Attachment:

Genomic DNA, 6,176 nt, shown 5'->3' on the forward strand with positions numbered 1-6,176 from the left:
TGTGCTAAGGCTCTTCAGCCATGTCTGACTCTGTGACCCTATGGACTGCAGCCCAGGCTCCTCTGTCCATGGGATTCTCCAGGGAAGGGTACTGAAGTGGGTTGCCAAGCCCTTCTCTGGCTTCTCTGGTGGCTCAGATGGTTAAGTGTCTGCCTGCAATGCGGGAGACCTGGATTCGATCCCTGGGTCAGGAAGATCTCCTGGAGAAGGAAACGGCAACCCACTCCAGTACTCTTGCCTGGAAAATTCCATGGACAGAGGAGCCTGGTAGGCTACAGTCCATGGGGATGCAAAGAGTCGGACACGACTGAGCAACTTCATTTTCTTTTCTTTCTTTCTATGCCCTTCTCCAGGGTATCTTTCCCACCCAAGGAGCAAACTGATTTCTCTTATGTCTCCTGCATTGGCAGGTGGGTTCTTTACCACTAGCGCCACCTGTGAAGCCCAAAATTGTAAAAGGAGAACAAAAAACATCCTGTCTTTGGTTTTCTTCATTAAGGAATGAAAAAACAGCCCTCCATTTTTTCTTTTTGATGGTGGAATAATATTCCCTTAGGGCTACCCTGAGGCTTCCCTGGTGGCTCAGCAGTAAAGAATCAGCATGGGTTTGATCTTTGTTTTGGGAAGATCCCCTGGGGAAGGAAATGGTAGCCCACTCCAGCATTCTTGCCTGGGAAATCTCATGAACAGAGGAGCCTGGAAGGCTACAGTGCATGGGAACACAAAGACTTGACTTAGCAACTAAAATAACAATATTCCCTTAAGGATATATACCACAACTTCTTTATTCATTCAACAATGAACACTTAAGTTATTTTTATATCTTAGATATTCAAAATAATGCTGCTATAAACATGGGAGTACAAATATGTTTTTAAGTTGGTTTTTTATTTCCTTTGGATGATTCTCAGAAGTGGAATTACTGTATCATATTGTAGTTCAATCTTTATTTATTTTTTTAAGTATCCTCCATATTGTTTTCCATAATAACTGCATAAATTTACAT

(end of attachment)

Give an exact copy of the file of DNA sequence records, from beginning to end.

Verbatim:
Genomic DNA, 6,176 nt, shown 5'->3' on the forward strand with positions numbered 1-6,176 from the left:
TGTGCTAAGGCTCTTCAGCCATGTCTGACTCTGTGACCCTATGGACTGCAGCCCAGGCTCCTCTGTCCATGGGATTCTCCAGGGAAGGGTACTGAAGTGGGTTGCCAAGCCCTTCTCTGGCTTCTCTGGTGGCTCAGATGGTTAAGTGTCTGCCTGCAATGCGGGAGACCTGGATTCGATCCCTGGGTCAGGAAGATCTCCTGGAGAAGGAAACGGCAACCCACTCCAGTACTCTTGCCTGGAAAATTCCATGGACAGAGGAGCCTGGTAGGCTACAGTCCATGGGGATGCAAAGAGTCGGACACGACTGAGCAACTTCATTTTCTTTTCTTTCTTTCTATGCCCTTCTCCAGGGTATCTTTCCCACCCAAGGAGCAAACTGATTTCTCTTATGTCTCCTGCATTGGCAGGTGGGTTCTTTACCACTAGCGCCACCTGTGAAGCCCAAAATTGTAAAAGGAGAACAAAAAACATCCTGTCTTTGGTTTTCTTCATTAAGGAATGAAAAAACAGCCCTCCATTTTTTCTTTTTGATGGTGGAATAATATTCCCTTAGGGCTACCCTGAGGCTTCCCTGGTGGCTCAGCAGTAAAGAATCAGCATGGGTTTGATCTTTGTTTTGGGAAGATCCCCTGGGGAAGGAAATGGTAGCCCACTCCAGCATTCTTGCCTGGGAAATCTCATGAACAGAGGAGCCTGGAAGGCTACAGTGCATGGGAACACAAAGACTTGACTTAGCAACTAAAATAACAATATTCCCTTAAGGATATATACCACAACTTCTTTATTCATTCAACAATGAACACTTAAGTTATTTTTATATCTTAGATATTCAAAATAATGCTGCTATAAACATGGGAGTACAAATATGTTTTTAAGTTGGTTTTTTATTTCCTTTGGATGATTCTCAGAAGTGGAATTACTGTATCATATTGTAGTTCAATCTTTATTTATTTTTTTAAGTATCCTCCATATTGTTTTCCATAATAACTGCATAAATTTACAT